Most people mistakenly believe that their 401(k) must be invested in bank CDs, the stock market, or mutual funds. Few Investors realize that the IRS has always permitted real estate to be held inside 401(k) retirement accounts. Investments in real estate with a Solo 401(k), also known as a Real Estate 401(k), are fully permissible under the Employee Retirement Income Security Act of 1974 (ERISA). IRS rules permit you to engage in almost any type of real estate investment, aside generally from any investment involving a disqualified person.
Advantages of Using a Real Estate 401(k) to Invest
Income or gains generated by a 401(k) Plan generate tax-deferred/tax-free profits. Using a Solo 401(k) for real estate purchases allows the 401(k) to earn tax-free income/gains and pay taxes at a future date, rather than in the year the investment produces income.
With a Solo 401(k), you can invest tax-free and not have to pay taxes right away – or in most cases for many years allowing your retirement funds to grow tax-free! All the income or gains from your real estate deals flow though to your 401(k) account tax-free!
Types of Real Estate Investments
Below is a partial list of domestic or foreign real estate-related investments that you can make with a Solo 401(k):
- Raw land
- Residential homes
- Commercial property
- Mobile homes
- Real estate notes
- Real estate purchase options
- Tax liens certificates
- Tax deeds
Investing in Real Estate with a Solo 401(k) is Quick & Easy
Purchasing real estate with a Solo 401(k) Plan is essentially the same as purchasing real estate personally.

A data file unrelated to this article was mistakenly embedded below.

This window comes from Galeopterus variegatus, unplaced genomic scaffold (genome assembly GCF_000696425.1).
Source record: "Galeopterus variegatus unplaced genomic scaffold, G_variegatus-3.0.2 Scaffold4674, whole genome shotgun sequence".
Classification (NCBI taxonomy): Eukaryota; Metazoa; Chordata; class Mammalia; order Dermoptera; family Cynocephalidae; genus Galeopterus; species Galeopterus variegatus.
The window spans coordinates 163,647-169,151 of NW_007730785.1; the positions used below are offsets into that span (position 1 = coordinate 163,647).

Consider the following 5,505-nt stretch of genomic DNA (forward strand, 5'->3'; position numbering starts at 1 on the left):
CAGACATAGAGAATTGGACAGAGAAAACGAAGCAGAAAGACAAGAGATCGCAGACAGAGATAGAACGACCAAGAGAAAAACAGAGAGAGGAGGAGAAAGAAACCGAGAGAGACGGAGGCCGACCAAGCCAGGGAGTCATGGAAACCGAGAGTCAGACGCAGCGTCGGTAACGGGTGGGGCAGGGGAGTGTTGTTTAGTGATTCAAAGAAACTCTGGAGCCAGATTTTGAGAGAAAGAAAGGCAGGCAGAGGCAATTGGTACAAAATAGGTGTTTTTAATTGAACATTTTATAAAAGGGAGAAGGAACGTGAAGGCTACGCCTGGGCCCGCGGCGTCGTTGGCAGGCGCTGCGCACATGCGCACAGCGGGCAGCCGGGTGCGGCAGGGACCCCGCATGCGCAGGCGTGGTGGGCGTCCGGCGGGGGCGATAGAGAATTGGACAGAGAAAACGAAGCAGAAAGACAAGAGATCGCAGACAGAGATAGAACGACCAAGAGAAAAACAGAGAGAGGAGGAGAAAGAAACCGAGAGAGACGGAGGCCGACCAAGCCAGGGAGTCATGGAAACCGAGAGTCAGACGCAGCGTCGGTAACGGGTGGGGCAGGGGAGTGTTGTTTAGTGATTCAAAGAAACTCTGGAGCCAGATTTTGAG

- Set-up a Solo 401(k) for real estate with the IRA Financial Group.
- Identify the investment property.
- Purchase the investment property with the Solo 401(k) Plan – no need to seek the consent of the custodian with a Solo 401(k) Plan since you serve as Trustee and Plan Administrator.
- Title to the investment property and all transaction documents should be in the name of the Solo 401(k) Plan. Documents pertaining to the property investment must be signed by you as Trustee.
- All expenses paid from the investment property go through the Solo 401(k) Plan. Likewise, all rental income checks must be deposited directly in to the Solo 401(k) Plan bank account. No 401(k) related investment checks should be deposited into your personal accounts.
- All income or gains from the investment flow through to your 401(k) tax-free!
Structuring the Purchase of Real Estate with a Solo 401(k) Plan
When using a Solo 401(k) for real estate to make an investment, there are a number of ways you can structure the transaction:
1. Use your Solo 401(k) funds to make 100% of the investment
If you have enough funds in your Solo 401(k) to cover the entire real estate purchase, including closing costs, taxes, fees, insurance, you may make the purchase outright using your Solo 401(k). All ongoing expenses relating to the real estate investment must be paid out of your Solo 401(k) bank account. In addition, all income or gains relating to your real estate investment must be returned to your Solo 401(k) bank account.
2. Partner with Family, Friends, Colleagues
If you don’t have sufficient funds in your Solo 401(k) to make a real estate purchase outright, your Solo 401(k) can purchase an interest in the property along with a family member (non-disqualified person), friend, or colleague. The investment would not be made into an entity owned by the 401(k) owner, but instead would be invested directly into the property.